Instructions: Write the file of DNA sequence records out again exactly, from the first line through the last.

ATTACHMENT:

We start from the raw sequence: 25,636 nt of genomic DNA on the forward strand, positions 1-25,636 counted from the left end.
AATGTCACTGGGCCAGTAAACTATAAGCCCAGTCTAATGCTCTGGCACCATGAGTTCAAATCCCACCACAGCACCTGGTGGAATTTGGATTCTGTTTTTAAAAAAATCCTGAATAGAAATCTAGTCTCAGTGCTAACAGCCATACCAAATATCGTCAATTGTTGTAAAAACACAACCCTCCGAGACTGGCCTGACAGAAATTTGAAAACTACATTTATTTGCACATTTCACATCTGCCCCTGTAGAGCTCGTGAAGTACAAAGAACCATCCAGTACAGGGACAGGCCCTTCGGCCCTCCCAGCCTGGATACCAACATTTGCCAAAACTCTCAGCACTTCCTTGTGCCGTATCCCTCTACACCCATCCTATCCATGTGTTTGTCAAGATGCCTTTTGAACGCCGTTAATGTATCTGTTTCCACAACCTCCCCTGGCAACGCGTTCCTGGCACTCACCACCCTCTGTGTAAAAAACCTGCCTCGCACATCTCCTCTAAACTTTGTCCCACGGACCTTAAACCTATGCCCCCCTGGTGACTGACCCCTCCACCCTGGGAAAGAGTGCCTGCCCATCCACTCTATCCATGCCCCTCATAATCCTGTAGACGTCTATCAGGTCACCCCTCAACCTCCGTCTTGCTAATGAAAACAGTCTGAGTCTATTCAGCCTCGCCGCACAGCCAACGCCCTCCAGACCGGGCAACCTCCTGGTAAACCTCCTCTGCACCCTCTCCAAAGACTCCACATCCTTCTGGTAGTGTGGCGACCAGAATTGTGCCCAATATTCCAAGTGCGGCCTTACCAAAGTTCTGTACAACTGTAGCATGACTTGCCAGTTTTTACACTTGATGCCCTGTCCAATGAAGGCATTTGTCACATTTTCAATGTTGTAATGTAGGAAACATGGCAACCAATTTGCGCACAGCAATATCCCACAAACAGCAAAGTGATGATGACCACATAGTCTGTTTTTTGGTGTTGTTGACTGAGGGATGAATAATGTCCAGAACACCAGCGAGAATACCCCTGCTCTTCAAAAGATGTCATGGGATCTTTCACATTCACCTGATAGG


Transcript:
We start from the raw sequence: 25,636 nt of genomic DNA on the forward strand, positions 1-25,636 counted from the left end.
AATGTCACTGGGCCAGTAAACTATAAGCCCAGTCTAATGCTCTGGCACCATGAGTTCAAATCCCACCACAGCACCTGGTGGAATTTGGATTCTGTTTTTAAAAAAATCCTGAATAGAAATCTAGTCTCAGTGCTAACAGCCATACCAAATATCGTCAATTGTTGTAAAAACACAACCCTCCGAGACTGGCCTGACAGAAATTTGAAAACTACATTTATTTGCACATTTCACATCTGCCCCTGTAGAGCTCGTGAAGTACAAAGAACCATCCAGTACAGGGACAGGCCCTTCGGCCCTCCCAGCCTGGATACCAACATTTGCCAAAACTCTCAGCACTTCCTTGTGCCGTATCCCTCTACACCCATCCTATCCATGTGTTTGTCAAGATGCCTTTTGAACGCCGTTAATGTATCTGTTTCCACAACCTCCCCTGGCAACGCGTTCCTGGCACTCACCACCCTCTGTGTAAAAAACCTGCCTCGCACATCTCCTCTAAACTTTGTCCCACGGACCTTAAACCTATGCCCCCCTGGTGACTGACCCCTCCACCCTGGGAAAGAGTGCCTGCCCATCCACTCTATCCATGCCCCTCATAATCCTGTAGACGTCTATCAGGTCACCCCTCAACCTCCGTCTTGCTAATGAAAACAGTCTGAGTCTATTCAGCCTCGCCGCACAGCCAACGCCCTCCAGACCGGGCAACCTCCTGGTAAACCTCCTCTGCACCCTCTCCAAAGACTCCACATCCTTCTGGTAGTGTGGCGACCAGAATTGTGCCCAATATTCCAAGTGCGGCCTTACCAAAGTTCTGTACAACTGTAGCATGACTTGCCAGTTTTTACACTTGATGCCCTGTCCAATGAAGGCATTTGTCACATTTTCAATGTTGTAATGTAGGAAACATGGCAACCAATTTGCGCACAGCAATATCCCACAAACAGCAAAGTGATGATGACCACATAGTCTGTTTTTTGGTGTTGTTGACTGAGGGATGAATAATGTCCAGAACACCAGCGAGAATACCCCTGCTCTTCAAAAGATGTCATGGGATCTTTCACATTCACCTGATAGG